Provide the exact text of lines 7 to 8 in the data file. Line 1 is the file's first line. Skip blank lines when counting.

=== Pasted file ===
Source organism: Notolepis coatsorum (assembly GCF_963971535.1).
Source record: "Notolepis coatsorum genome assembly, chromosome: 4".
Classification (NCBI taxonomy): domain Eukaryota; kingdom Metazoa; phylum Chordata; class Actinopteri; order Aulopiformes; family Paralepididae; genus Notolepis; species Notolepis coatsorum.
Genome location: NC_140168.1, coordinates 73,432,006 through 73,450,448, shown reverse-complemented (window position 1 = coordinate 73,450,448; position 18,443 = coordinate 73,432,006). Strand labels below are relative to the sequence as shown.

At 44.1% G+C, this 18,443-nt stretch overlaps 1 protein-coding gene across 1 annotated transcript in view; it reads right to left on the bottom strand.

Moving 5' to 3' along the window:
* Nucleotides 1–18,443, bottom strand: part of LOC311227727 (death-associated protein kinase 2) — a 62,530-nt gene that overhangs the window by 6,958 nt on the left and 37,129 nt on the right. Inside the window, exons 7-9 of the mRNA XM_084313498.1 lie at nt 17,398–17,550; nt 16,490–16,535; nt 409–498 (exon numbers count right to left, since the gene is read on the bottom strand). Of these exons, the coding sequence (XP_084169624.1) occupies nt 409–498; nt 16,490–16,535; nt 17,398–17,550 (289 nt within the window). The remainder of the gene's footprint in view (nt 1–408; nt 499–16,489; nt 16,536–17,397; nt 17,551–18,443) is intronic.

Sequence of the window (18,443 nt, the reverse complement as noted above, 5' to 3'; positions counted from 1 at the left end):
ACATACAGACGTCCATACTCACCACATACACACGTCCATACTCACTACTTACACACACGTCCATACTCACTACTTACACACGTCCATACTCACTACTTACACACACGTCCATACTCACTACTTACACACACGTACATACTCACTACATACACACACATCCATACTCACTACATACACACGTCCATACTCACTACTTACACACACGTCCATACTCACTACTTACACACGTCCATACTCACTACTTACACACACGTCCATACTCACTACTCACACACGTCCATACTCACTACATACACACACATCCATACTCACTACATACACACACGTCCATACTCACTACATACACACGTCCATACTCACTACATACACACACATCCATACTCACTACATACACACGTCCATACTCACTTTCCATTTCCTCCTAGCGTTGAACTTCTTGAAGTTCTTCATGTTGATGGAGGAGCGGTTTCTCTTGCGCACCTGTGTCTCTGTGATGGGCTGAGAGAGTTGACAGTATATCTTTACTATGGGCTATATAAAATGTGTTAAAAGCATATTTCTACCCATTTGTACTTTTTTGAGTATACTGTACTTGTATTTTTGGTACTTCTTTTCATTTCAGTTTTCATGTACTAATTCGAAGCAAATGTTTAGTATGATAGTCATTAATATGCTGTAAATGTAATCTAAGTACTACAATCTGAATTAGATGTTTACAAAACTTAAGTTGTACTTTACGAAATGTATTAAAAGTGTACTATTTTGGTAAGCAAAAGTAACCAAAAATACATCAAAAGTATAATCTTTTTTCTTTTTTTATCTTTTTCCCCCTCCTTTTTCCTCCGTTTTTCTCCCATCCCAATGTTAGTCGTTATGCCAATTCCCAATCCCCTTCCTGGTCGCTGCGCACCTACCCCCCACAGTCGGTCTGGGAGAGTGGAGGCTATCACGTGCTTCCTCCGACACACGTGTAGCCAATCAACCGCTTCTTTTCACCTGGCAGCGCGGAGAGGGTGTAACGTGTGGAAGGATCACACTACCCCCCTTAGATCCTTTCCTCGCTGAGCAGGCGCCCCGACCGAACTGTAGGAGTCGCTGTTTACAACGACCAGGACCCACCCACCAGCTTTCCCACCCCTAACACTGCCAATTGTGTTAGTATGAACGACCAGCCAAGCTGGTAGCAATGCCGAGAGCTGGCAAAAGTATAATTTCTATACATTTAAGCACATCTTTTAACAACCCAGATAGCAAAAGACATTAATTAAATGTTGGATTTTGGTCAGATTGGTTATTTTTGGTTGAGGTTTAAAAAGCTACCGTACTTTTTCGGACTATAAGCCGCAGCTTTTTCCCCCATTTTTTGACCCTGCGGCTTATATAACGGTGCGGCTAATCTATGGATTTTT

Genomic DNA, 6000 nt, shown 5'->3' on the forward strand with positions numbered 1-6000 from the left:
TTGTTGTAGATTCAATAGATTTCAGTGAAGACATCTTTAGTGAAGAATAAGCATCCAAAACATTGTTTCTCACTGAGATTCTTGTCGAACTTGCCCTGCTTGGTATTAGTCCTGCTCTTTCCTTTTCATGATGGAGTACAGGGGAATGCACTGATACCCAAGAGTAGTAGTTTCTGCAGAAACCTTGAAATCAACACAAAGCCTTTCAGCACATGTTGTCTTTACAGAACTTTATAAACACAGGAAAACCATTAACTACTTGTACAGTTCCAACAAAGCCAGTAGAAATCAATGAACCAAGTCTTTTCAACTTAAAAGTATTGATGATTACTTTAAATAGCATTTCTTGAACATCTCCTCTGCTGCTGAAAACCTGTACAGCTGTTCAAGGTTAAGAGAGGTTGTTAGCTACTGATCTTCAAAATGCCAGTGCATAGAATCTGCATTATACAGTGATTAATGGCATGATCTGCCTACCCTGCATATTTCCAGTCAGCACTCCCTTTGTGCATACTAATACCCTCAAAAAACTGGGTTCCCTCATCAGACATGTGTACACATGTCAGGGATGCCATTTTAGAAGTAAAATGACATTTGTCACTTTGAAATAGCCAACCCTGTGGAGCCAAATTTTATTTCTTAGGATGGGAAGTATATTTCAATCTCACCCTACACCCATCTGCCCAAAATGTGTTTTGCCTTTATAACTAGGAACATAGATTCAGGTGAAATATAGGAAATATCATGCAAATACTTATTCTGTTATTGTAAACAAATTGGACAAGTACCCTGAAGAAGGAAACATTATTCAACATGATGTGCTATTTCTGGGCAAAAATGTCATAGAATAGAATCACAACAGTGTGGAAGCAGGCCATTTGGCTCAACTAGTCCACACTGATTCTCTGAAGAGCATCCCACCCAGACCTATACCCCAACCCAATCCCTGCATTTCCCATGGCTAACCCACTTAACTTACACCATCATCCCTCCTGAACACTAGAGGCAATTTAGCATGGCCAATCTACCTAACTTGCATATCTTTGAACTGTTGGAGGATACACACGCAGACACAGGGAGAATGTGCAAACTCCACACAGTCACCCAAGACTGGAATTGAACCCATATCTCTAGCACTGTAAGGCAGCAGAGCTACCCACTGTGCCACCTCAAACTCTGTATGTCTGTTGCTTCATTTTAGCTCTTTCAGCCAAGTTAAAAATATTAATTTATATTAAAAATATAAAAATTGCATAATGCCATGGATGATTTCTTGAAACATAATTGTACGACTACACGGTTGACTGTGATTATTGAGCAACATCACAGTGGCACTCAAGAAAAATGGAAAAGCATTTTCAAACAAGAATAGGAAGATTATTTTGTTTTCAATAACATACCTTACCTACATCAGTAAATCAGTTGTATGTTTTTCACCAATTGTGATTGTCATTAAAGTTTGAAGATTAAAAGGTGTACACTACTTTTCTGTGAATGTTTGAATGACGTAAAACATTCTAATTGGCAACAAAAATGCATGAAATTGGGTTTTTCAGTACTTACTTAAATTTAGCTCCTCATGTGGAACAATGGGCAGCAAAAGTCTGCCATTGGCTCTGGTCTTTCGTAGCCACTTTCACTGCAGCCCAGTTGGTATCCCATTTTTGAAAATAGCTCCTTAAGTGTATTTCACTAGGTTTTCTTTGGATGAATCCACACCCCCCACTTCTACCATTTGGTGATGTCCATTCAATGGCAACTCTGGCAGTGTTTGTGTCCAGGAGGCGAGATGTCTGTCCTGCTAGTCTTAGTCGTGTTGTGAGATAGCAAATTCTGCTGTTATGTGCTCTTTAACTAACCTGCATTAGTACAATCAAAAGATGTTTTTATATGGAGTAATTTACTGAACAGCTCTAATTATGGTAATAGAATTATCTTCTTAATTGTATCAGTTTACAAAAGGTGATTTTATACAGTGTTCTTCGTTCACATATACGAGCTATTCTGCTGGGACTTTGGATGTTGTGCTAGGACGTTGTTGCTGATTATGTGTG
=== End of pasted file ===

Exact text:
* Nucleotides 1–18,443, bottom strand: part of LOC311227727 (death-associated protein kinase 2) — a 62,530-nt gene that overhangs the window by 6,958 nt on the left and 37,129 nt on the right. Inside the window, exons 7-9 of the mRNA XM_084313498.1 lie at nt 17,398–17,550; nt 16,490–16,535; nt 409–498 (exon numbers count right to left, since the gene is read on the bottom strand). Of these exons, the coding sequence (XP_084169624.1) occupies nt 409–498; nt 16,490–16,535; nt 17,398–17,550 (289 nt within the window). The remainder of the gene's footprint in view (nt 1–408; nt 499–16,489; nt 16,536–17,397; nt 17,551–18,443) is intronic.

Sequence of the window (18,443 nt, the reverse complement as noted above, 5' to 3'; positions counted from 1 at the left end):